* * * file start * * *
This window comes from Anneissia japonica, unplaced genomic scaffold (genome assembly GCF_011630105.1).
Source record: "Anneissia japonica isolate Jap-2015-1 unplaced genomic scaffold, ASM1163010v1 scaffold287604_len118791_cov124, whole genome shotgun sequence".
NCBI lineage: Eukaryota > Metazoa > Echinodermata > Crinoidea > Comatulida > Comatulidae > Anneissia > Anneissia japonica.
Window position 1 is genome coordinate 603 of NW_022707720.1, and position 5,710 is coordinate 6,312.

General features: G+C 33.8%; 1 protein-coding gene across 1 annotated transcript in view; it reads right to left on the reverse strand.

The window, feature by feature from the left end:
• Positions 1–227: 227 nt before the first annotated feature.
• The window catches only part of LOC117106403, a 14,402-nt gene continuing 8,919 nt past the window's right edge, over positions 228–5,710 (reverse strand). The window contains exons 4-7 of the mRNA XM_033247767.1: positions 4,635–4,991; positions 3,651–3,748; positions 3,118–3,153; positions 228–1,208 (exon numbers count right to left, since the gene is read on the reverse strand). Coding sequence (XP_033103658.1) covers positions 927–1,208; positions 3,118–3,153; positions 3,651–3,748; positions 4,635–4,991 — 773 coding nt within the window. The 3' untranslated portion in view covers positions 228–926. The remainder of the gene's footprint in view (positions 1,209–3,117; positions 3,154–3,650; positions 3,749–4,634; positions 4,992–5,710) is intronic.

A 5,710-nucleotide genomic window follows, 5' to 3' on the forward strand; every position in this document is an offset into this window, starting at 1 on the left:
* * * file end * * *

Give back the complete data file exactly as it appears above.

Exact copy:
This window comes from Anneissia japonica, unplaced genomic scaffold (genome assembly GCF_011630105.1).
Source record: "Anneissia japonica isolate Jap-2015-1 unplaced genomic scaffold, ASM1163010v1 scaffold287604_len118791_cov124, whole genome shotgun sequence".
NCBI lineage: Eukaryota > Metazoa > Echinodermata > Crinoidea > Comatulida > Comatulidae > Anneissia > Anneissia japonica.
Window position 1 is genome coordinate 603 of NW_022707720.1, and position 5,710 is coordinate 6,312.

General features: G+C 33.8%; 1 protein-coding gene across 1 annotated transcript in view; it reads right to left on the reverse strand.

The window, feature by feature from the left end:
• Positions 1–227: 227 nt before the first annotated feature.
• The window catches only part of LOC117106403, a 14,402-nt gene continuing 8,919 nt past the window's right edge, over positions 228–5,710 (reverse strand). The window contains exons 4-7 of the mRNA XM_033247767.1: positions 4,635–4,991; positions 3,651–3,748; positions 3,118–3,153; positions 228–1,208 (exon numbers count right to left, since the gene is read on the reverse strand). Coding sequence (XP_033103658.1) covers positions 927–1,208; positions 3,118–3,153; positions 3,651–3,748; positions 4,635–4,991 — 773 coding nt within the window. The 3' untranslated portion in view covers positions 228–926. The remainder of the gene's footprint in view (positions 1,209–3,117; positions 3,154–3,650; positions 3,749–4,634; positions 4,992–5,710) is intronic.

A 5,710-nucleotide genomic window follows, 5' to 3' on the forward strand; every position in this document is an offset into this window, starting at 1 on the left: